Miracles occur in all sizes and shapes. Some are major, completely aberrational and beyond natural or rational explanation. Other miracles that occur to us daily in our own lives take the form of being natural events and part of the rhythm of society and life. Major miracles command our attention, and as we see in this week’s reading of the Torah, even cause us to sing eternal songs that extend through generations of Jewish life till our very day.
Certainly, the splitting of the waters of the sea before the Jewish people, escaping from the Army of the Pharaoh of Egypt, and then for those very waters receding and covering the drowning Egyptian enemy, is a miracle of major importance, and thus remains indelible in the collective memory of the Jewish people. So, Moshe and his sister Miriam lead the Jewish people in song to commemorate this event and to impress upon them the awesome quality of this major miracle.
We are reminded daily in our prayers of this miracle, and the song of Moshe forms an important part of our daily morning prayer service. This type of miracle was repeated when the Jewish people crossed the river Jordan on their entry into the land of Israel after the death of Moshe and at the beginning of the reign of Joshua. This could be termed less of a miracle, than what took place with the Egyptian army, yet it represented the confirmation of the divine will to protect the Jewish people and to enable them to enter, inhabit and settle the land of Israel that would be its eternal homeland over all of the millennia of civilization.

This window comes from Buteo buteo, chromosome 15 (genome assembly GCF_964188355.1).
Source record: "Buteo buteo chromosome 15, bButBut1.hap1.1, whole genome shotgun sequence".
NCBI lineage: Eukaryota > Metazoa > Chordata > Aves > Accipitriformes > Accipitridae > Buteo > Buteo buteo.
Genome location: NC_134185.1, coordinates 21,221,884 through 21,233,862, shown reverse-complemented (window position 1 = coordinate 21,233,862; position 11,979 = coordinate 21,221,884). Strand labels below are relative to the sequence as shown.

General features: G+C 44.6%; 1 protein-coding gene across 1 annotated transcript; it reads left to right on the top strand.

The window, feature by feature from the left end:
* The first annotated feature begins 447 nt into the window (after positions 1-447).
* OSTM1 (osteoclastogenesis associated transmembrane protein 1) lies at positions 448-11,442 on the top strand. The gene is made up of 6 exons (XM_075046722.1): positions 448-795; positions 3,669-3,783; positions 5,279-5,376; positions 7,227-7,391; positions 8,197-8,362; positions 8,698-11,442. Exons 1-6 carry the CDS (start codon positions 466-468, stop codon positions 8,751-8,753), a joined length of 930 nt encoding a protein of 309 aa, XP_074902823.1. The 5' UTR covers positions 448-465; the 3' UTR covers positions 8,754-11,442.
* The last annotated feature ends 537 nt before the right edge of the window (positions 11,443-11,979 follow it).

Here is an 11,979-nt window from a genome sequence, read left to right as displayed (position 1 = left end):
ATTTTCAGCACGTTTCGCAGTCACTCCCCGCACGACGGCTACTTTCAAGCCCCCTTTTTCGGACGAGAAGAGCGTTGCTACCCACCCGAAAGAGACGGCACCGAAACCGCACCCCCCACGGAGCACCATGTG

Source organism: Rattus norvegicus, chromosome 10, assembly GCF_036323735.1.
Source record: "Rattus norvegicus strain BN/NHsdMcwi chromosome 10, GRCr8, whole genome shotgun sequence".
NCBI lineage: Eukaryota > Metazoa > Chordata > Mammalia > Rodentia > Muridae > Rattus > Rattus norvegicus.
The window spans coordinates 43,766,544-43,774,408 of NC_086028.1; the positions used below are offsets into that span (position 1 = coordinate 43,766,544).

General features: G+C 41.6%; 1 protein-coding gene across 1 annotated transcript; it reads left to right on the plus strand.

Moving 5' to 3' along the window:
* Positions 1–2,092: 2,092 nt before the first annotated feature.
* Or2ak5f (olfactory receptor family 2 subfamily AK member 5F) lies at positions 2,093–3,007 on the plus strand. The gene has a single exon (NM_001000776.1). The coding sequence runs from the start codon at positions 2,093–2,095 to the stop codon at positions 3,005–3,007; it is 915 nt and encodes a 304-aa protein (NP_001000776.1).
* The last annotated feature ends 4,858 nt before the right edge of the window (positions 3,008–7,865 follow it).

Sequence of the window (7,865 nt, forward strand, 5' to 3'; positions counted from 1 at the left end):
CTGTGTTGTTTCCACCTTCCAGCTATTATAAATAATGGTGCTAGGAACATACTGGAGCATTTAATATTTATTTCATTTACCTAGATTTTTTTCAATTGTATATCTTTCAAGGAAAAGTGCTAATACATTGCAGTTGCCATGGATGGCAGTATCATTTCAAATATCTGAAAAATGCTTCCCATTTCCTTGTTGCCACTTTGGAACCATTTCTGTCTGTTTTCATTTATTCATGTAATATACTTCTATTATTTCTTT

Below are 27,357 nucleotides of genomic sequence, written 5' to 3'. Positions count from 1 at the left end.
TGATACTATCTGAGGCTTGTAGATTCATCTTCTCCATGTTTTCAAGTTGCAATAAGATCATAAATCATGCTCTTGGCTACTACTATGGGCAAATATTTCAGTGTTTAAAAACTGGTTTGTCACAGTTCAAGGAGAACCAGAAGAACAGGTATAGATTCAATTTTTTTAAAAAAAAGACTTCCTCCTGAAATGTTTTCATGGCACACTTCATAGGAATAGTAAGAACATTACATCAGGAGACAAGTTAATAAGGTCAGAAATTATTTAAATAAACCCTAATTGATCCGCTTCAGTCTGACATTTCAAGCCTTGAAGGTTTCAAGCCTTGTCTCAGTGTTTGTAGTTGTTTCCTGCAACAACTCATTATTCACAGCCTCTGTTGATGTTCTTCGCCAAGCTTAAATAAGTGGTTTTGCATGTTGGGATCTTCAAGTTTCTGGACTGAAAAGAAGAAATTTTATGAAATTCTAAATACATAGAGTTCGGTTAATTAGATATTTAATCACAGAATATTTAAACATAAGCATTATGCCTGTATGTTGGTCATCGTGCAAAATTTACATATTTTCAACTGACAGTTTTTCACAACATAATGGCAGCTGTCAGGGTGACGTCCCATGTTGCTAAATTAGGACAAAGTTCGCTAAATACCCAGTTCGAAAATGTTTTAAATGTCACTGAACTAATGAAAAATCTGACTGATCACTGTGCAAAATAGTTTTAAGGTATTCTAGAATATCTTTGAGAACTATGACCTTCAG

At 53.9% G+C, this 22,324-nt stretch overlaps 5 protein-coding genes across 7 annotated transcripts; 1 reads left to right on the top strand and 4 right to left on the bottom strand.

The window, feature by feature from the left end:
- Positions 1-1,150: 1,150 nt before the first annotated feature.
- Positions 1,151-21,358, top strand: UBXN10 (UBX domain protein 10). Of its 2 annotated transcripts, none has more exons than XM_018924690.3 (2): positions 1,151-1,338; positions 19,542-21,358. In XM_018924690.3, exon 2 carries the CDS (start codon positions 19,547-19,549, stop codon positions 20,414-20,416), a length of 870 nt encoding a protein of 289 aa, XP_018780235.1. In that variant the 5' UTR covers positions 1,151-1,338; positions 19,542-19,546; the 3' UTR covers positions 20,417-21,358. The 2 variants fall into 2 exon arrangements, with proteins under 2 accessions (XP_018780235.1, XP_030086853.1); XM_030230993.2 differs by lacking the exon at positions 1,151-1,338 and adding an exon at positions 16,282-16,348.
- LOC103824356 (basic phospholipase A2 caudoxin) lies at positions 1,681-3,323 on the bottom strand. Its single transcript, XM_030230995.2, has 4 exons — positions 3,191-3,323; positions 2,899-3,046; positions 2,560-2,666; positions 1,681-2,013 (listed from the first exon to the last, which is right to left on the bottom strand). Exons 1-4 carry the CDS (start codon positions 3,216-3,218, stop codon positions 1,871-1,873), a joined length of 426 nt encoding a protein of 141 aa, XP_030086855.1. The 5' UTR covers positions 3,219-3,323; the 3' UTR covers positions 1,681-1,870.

However, the commemoration and memory of the major miracle should also remind us of the so-called minor miracles that occur to us in our daily lives. We are accustomed to everything going right as far as our bodies, social interactions and commercial enterprises are concerned. But it should be obvious that for things to go just right – simply what we call normal life – countless minor miracles must take place. We recite this in our daily prayers as well, and, in fact, we do so three times a day when we acknowledge and thank God for these so-called minor miracles that are with us constantly, evening, morning and afternoon.
This ability to recognize and give thanks for the minor miracles that constitute our daily existence stems from the fact that we experienced, in our collective memory, the great miracle that made us a people, and saved us from the destruction that Pharaoh wished to visit upon us. It is this memory of the great miracle that enables us to recognize the so-called minor miracles that we are living through, especially here in the land of Israel, with the return of Jewish sovereignty.
It is important to maintain the ability to recognize and be grateful for the wonders and miracles that the Lord grants us each and every day of our individual and national lives.
Rabbi Berel Wein